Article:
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Lithuania

 
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Lithuania

Economy

Gross National Product (GNP): Estimated at US$4.9 billion in 1993; per capita income US$1,310. Gross domestic product (GDP) estimated at 20 billion litai in 1994; real GDP fell by 13.4 percent in 1991, by 35.0 percent in 1992, and by 16.5 percent in 1993, but grew by 2.0 percent in 1994. Inflation rate in 1994 estimated at 45 percent.

Agriculture: 24.0 percent of GDP in 1992. Significant reforms introduced in 1990s; 83 percent of agricultural privatization program completed by mid-1993. Large farms broken up into small holdings, often too small to be economically viable. Agricultural output fell by 50 percent from 1989 to 1994. Principal crops wheat, feed grains, flax, rye, barley, sugar beets, legumes, potatoes, and vegetables.

Industry: 33.9 percent of GDP in 1992. Industry provided 33 percent of employment in 1994. Industrial production de-clined by more than 50 percent in 1993.

Energy: Receives most of its electricity from Ignalina nuclear power plant, but highly dependent on fuels imported from Russia.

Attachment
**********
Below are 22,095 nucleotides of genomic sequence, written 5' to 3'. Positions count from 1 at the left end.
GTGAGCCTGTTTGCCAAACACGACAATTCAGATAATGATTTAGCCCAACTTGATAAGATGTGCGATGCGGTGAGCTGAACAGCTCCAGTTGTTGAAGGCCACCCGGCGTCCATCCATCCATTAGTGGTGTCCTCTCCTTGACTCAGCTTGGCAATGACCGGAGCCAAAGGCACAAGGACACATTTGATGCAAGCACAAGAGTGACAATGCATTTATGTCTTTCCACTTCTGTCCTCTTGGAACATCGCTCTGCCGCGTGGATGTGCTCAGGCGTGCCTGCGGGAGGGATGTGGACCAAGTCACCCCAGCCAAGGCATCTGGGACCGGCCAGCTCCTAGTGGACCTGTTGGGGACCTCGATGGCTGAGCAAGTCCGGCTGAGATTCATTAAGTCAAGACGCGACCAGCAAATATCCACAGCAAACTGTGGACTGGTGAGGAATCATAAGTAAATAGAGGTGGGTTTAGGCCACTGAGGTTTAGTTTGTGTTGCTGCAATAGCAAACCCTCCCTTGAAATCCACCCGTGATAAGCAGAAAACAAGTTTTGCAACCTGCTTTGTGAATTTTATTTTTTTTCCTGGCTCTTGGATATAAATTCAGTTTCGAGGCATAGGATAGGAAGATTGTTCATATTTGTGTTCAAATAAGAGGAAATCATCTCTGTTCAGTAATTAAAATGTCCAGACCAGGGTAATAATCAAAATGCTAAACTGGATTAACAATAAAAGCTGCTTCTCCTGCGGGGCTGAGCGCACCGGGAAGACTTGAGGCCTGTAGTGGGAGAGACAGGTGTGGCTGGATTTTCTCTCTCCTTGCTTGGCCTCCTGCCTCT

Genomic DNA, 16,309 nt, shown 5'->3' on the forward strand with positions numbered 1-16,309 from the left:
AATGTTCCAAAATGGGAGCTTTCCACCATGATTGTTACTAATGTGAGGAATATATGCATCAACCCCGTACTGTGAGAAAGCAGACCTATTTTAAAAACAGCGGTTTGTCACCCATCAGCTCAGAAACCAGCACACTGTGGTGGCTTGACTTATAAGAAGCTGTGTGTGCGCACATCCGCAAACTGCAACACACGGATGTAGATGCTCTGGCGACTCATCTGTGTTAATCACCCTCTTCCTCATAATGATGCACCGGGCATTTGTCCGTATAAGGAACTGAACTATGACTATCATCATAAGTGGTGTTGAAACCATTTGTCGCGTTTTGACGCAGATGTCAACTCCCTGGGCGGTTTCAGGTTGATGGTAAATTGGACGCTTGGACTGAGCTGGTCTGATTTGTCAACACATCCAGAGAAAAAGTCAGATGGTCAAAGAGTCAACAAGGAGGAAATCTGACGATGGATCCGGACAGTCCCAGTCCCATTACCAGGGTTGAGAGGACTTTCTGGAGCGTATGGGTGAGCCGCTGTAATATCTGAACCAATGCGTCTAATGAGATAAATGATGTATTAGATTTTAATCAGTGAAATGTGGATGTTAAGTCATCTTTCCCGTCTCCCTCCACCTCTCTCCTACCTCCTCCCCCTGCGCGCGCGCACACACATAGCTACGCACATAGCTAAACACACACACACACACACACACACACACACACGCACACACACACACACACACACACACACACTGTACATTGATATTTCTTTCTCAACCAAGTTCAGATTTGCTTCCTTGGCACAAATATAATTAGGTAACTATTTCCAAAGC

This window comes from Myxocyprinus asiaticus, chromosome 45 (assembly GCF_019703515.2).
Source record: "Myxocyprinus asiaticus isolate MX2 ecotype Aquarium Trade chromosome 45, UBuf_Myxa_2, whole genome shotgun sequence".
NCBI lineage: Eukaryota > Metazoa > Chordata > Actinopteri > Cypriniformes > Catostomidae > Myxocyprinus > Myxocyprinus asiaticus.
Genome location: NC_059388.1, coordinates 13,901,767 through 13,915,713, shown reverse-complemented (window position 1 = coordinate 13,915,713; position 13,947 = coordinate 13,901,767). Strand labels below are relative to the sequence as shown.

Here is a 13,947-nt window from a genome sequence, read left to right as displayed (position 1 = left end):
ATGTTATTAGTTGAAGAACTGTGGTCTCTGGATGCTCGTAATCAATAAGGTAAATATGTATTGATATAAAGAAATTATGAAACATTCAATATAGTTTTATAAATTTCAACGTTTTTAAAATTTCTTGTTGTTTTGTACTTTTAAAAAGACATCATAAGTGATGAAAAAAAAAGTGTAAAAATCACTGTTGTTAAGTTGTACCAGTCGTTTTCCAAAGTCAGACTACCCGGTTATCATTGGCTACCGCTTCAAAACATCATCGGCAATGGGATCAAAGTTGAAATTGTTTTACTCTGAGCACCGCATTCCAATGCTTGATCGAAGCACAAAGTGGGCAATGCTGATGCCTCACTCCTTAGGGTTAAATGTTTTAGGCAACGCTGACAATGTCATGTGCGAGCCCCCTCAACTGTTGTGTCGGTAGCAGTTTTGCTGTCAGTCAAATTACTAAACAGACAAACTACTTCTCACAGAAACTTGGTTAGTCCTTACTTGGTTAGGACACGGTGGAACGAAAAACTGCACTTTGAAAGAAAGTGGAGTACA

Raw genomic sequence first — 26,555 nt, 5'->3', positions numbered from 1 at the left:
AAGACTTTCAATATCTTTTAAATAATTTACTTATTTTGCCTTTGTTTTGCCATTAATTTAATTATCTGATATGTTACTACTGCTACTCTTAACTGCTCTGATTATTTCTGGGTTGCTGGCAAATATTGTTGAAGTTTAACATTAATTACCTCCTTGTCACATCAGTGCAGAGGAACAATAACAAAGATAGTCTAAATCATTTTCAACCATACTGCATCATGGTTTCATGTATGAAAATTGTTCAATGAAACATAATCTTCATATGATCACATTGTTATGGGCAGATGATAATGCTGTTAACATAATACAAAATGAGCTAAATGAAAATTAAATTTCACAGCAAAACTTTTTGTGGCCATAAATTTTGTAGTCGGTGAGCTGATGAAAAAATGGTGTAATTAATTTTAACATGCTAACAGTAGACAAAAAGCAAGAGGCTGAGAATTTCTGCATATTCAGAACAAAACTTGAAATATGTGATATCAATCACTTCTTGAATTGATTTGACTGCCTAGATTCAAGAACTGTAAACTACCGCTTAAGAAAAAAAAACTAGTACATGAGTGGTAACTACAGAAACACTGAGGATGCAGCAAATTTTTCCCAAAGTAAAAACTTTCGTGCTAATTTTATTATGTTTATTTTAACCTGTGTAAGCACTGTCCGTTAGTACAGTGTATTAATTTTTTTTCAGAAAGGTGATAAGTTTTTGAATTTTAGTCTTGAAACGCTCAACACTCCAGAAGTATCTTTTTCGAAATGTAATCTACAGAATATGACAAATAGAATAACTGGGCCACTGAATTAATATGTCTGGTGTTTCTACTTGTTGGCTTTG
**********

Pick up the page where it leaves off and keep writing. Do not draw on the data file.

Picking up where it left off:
Exports: US$1 billion (1994 estimate). Major commodities machinery, electronics, textiles, light industrial products, and food products.

Imports: US$1.3 billion (1994 estimate). Major commodities natural gas, oil, coal, machinery, chemicals, and light industrial products.

Major Trading Partners: Russia, Germany, Ukraine, Belarus, Latvia, Poland, France, Italy, and United States.

Currency and Exchange Rate: Litas (pl., litai) introduced June 1993 and became sole legal tender August 1993. 1 litas = 100 centas. In October 1992, Russian ruble replaced by provisional coupon currency, the talonas (pl., talonai), pegged at parity with ruble; talonas had been circulating parallel with ruble since May 1992. In March 1996, 4.0 litai = US$1.

Fiscal year: Calendar year.

Data as of January 1995

Lithuania - TABLE OF CONTENTS


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